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Publication numberUS2775081 A
Publication typeGrant
Publication dateDec 25, 1956
Filing dateJun 19, 1953
Priority dateJun 19, 1953
Publication numberUS 2775081 A, US 2775081A, US-A-2775081, US2775081 A, US2775081A
InventorsEdwin Stirn Frank, Sinclair Taylor Arthur
Original AssigneeAmerican Cyanamid Co
Export CitationBiBTeX, EndNote, RefMan
External Links: USPTO, USPTO Assignment, Espacenet
High density encapsulation
US 2775081 A
Abstract  available in
Images(6)
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Claims  available in
Description  (OCR text may contain errors)

Dec. 25, 1956 Filed June 19, 1953 F. E. STIRN ET AL 2,775,081

HIGH DENSITY ENCAPSULATION 6 Sheets-Sheet l MIL Wm ATTO R N EY 1956 F. E. STIRN ET AL 2,775,081

HIGH DENSITY ENCAPSULATION Filed June 19, 1953 6 Sheets-Sheet 2 M WWW Dec. 25, 1956 F. E. STIRN ET AL 2,775,081

HIGH DENSITY ENCAPSULATION Filed Junel9, 1953 6 Sheets-Sheet 3 INVENTORS FiAW/r f. JT/AN,

ATTO R N EY Dec. 25, 1956 F. E. STl RN ET AL 2,775,081

HIAGH DENSITY EINCAPSULATION 6 Sheets-Sheet 4 Filed June 19, 1955 63% RR 1 n o r N T 4 R ma? #0 m w [KP A 3 P7 1956 F. E. STIRN ET AL 2,775,031

HIGH DENSITY ENCAPSULATION Filed June 19, 19.53 6 Sheets-Sheet 5 INVENTORS F/Pfl/VK E. sr/A /v AZTOANEY HI GH DENSITY ENCAP ULATION Filed June 19, 1953 6 Sheets-Sheet 6 United States Patent HIGH DENSITY ENCAPSULATION Frank Edwin Stim, Pearl River, and Arthur Sinclair Taylor, Spring Valley, N. Y., assignors to American (lg/air amid Company, New York, N. Y., a corporation of Maine Application June 19, 1953, Serial No. 362,926

20 Claims. (Cl. Sit-650) This invention relates to improvements in a method and an apparatus for forming and filling capsules from a strip of plastic sheet material, such as soft gelatin, with a pro-compacted high density powder substance.

In the past, it has been customary when administering a powder medication to patients to fill the powder loosely into a two-piece telescopic hard gelatin capsule. Such a capsule necessarily has a comparatively low density of powder. These hard shell capsules frequently come apart, and are not tamper-proof. It has also been customary to package liquids in soft gelatin capsules formed from strips of soft gelatin. Our earlier patents disclose methods of filling such soft gelatin capsules with a loose powder.

In many instances, it is desirable to be able to ,ad minister comparatively large dosages of powder to a patient and, particularly, if the powder has a disagreeable taste or if it is deleterious to the tissues of the mouth, it is desirable that the powder be placed in a capsule, so that the capsule releases the powder after passing the mouth. For such powders it may be desirable to be able to compact as much powder as possible into a minimum size of dosage unit for convenience in administration. While it is known to the medical profession that comparatively large objects may be readily swallowed, the average patient has a psychological block against trying to swallow large capsules.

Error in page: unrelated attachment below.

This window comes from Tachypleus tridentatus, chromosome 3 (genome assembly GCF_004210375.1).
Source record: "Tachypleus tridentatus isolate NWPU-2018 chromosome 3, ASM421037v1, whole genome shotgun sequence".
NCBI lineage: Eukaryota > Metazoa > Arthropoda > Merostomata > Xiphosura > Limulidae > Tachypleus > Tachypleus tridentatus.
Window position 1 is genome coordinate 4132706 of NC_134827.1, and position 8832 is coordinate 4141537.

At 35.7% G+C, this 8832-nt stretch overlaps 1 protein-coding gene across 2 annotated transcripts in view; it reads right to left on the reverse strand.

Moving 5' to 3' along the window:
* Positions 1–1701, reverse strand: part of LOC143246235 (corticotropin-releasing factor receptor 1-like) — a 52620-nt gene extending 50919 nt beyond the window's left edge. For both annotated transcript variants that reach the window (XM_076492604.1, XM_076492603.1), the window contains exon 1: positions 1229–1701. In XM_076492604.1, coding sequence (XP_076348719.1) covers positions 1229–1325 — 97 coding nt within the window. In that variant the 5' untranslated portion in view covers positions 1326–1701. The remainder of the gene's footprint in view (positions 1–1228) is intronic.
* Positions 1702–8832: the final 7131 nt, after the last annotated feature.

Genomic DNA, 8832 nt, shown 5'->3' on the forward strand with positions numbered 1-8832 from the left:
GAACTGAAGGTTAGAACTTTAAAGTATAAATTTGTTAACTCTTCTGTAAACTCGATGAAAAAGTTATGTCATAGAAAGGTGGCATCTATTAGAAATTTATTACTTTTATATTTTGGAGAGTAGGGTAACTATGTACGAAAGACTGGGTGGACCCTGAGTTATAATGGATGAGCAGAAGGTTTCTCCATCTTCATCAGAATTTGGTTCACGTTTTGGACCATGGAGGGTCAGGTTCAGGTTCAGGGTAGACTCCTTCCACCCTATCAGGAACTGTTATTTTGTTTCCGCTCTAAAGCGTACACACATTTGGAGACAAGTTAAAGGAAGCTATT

Hexylresorcinol capsules have been made by sealing hexylresorcinol pills between gelatin sheets in a batchwise essentially symmetrical operation as is disclosed by patents to P-ittinger, Nos. 2,155,444 and 2,155,445 Such a batchwise process involving, as it does, the distribution of the hexylresorcinol pills between preformed sheets of gelatin is a slow, tedious labor-consuming operation.

It is possible by the use of the apparatus and methods of this invention to continuously produce solid filled, soft gelatin capsules of not only round but also elliptical or long oval configuration at a high rate of speed without the necessity for hand labor.

The machine of our invention makes practical the method of filling the capsules by compacting a powder into a tablet or slug. The slugs are preferably approximately rounded, and may be either circular or elliptical. They are fed through a magazine into cavities lined with a strip of plastic sheet material in a rotating die roll. After the deposition of the slug in the plastic strip-lined cavity, a second plastic strip is placed in juxtaposition to the first, covering the slug, after which cutting edges penetrate the two strips, simultaneously sealing and cutting out the portions of the strips surrounding the slugs, thereby giving uniform symmetrical high density powder-filled capsules.

The slugs themselves may be formed by using standard tableting machines with dies for forming slugs of the desired shape. While other shapes may be used, ranging from spheres to lens-shaped tablets or football-shaped tablets, i. e., both oblete and prolete spheroids, what is known in the trade as long ovals, namely, a cylindrical portion with two hemispherical ends is generally preice ferred as giving a maximum volume with a minimum diameter. By appropriate dies fora tableting machine, the appropriatesized and shaped slugs are easily formed. Slightly flat sides may be formed on the slugs due to the characteristics of the tableting machine, and such slugs are easily encapsulated by the machine of this invention. We find it convenient to store the slugs, without regard for orientation, in containers until ready for use.